Its construction began with a loan of more than $331 million from China's Eximbank, which allowed the purchase of panels made in Shanghai. They arrived in Buenos Aires in 2,500 containers and were later trucked a considerable distance to the site in Cauchari . This was a titanic project that required 1,200 builders and 10-ton cranes, but will save some 780,000 tons of CO2 emissions a year.

It is now run by 60 technicians. Its panels, with a 25-year guarantee, follow the sun's path and are cleaned twice a year. The plant is expected to have a service life of 40 years. Its choice of location was based on power lines traced in the 1990s to export power to Chile, now fed by the park.

Chinese engineers working in an office at the Cauchari park

Xinhua/ZUMA

Chinese want to expand

The plant belongs to the public-sector firm Jemse (Jujuy Energía y Minería), created in 2011 by the province's then governor Eduardo Fellner. Jemse's president, Felipe Albornoz, says that once Chinese credits are repaid in 20 years, Cauchari will earn the province $600 million.

The Argentine Energy ministry must now decide on the park's proposed expansion. The Chinese would pay in $200 million, which will help install 400,000 additional panels and generate enough power for the entire province of Jujuy.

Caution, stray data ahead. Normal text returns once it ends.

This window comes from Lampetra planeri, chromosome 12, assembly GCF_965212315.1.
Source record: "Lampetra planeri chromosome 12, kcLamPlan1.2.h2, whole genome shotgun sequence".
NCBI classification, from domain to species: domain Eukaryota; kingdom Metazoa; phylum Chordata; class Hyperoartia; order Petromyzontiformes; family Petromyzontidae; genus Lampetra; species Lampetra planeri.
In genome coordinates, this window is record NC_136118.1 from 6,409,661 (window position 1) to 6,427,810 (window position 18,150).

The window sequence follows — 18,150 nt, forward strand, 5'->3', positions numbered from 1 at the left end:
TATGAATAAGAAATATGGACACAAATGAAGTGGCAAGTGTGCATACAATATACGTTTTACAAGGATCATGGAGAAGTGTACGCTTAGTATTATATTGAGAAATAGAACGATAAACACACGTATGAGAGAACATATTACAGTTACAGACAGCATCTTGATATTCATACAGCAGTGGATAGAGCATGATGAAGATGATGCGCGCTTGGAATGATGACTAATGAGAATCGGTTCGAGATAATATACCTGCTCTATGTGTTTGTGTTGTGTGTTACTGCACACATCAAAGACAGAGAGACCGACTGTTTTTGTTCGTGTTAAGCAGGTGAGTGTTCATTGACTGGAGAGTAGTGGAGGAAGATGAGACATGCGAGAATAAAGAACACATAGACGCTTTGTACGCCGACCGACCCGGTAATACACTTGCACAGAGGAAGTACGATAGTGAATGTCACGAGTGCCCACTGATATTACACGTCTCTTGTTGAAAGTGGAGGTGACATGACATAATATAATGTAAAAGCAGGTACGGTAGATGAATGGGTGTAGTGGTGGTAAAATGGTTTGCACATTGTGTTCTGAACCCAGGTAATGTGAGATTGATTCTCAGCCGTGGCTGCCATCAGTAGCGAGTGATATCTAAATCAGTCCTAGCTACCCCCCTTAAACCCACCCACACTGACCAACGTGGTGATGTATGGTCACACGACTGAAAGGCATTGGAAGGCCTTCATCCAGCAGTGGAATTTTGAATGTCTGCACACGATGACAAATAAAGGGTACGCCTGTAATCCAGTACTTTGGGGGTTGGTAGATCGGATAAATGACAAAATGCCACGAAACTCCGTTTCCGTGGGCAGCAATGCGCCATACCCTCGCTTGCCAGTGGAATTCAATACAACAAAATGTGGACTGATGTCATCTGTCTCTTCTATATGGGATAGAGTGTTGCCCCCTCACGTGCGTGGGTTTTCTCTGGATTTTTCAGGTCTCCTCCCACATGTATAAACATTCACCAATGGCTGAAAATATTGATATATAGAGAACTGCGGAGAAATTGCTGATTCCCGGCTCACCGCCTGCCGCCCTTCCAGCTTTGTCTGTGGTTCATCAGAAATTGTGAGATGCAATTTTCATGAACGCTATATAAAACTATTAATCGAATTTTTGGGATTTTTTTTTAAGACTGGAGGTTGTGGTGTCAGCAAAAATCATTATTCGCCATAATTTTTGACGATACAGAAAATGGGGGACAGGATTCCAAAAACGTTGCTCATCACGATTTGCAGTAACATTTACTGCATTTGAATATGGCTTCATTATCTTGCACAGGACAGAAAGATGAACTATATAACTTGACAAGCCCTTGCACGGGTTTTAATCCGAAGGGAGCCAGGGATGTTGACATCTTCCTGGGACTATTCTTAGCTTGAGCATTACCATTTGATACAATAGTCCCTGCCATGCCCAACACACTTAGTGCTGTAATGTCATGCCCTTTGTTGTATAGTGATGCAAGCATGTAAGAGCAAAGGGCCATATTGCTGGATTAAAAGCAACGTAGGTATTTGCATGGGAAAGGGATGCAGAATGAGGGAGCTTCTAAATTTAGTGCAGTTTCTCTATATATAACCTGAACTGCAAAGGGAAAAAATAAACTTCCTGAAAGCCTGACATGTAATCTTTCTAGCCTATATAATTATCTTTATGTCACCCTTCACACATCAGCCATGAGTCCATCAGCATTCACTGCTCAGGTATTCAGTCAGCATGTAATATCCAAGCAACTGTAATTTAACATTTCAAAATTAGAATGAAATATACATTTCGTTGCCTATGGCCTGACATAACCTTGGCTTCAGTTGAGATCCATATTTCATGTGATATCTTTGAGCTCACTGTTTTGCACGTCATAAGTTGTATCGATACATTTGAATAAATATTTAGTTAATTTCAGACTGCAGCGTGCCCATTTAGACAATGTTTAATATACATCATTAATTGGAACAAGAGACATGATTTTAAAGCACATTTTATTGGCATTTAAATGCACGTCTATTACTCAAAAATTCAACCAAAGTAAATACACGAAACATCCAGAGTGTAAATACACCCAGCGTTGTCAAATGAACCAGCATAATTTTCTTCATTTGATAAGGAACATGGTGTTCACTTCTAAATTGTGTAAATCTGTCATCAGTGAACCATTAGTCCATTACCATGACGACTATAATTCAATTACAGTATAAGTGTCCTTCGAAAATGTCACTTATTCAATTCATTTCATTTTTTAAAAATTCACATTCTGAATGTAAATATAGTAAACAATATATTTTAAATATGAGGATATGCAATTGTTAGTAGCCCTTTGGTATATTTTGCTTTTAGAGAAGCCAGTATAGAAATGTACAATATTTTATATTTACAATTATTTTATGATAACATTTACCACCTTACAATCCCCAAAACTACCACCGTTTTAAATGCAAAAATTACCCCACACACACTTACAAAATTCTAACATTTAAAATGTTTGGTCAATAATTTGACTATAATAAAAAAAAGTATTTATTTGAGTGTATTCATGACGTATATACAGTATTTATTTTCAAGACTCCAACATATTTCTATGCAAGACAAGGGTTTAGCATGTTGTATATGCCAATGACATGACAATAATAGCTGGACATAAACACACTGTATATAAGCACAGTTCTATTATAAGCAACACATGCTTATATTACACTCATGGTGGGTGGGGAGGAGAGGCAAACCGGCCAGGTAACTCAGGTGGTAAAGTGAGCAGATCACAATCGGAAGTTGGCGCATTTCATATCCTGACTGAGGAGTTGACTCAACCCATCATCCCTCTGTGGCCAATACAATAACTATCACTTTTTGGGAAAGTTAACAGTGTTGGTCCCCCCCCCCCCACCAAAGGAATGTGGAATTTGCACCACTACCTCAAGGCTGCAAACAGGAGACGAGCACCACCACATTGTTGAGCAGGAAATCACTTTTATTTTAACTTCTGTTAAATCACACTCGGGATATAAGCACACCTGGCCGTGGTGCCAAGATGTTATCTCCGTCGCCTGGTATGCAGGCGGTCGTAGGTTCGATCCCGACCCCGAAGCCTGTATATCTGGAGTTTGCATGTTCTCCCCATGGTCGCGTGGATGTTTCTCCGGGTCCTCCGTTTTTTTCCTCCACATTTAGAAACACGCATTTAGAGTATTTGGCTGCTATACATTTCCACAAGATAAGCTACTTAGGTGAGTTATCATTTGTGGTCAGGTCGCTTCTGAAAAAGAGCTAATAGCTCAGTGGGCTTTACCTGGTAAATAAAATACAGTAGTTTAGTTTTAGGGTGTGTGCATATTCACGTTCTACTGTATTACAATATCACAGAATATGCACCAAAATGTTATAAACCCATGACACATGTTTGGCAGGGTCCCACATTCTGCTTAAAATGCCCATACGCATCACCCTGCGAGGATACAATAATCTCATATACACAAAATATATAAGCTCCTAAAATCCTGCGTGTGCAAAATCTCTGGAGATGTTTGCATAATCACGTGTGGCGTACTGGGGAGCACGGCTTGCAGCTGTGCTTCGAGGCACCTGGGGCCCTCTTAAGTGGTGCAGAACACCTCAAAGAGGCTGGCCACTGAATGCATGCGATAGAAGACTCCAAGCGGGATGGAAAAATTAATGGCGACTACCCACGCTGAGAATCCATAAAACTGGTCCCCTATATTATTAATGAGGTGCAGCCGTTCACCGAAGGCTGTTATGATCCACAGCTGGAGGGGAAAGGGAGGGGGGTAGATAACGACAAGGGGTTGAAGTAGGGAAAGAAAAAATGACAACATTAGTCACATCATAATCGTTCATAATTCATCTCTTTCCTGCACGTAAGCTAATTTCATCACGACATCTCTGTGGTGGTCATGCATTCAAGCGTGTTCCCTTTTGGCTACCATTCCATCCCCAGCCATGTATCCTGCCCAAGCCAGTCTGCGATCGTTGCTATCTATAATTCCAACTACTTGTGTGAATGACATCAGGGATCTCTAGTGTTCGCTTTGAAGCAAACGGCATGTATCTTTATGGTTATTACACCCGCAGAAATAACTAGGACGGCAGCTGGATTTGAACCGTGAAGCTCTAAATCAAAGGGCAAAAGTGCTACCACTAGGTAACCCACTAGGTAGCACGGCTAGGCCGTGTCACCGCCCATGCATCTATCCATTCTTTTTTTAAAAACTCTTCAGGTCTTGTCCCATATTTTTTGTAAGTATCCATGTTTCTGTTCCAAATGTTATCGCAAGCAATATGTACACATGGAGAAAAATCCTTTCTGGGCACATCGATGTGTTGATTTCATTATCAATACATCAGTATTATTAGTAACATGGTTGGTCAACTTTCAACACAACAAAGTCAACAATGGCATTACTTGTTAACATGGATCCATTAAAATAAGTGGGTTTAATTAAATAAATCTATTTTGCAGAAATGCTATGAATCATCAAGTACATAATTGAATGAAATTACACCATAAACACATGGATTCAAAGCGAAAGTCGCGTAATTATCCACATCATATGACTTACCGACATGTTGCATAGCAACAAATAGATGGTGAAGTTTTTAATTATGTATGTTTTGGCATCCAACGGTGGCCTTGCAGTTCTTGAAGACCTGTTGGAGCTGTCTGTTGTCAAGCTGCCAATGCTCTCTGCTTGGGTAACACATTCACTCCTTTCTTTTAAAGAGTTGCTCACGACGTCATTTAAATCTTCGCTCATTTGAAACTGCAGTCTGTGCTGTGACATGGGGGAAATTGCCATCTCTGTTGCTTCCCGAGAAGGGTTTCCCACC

The park's CEO, Guillermo Hoerth, observes that state policies are key to turning Jujuy into a green province. "We must change the production model. The world is rapidly cutting fossil fuel emissions. This is a great opportunity," Hoerth says.

The province's energy chief, Mario Pizarro, says in turn that Susques and three other provincial districts are already self-sufficient with clean energy, and three other districts would soon follow.

Keep up with the world. Break out of the bubble.
Sign up to our expressly international daily newsletter!
THE LATEST
FOCUS
TRENDING TOPICS
MOST READ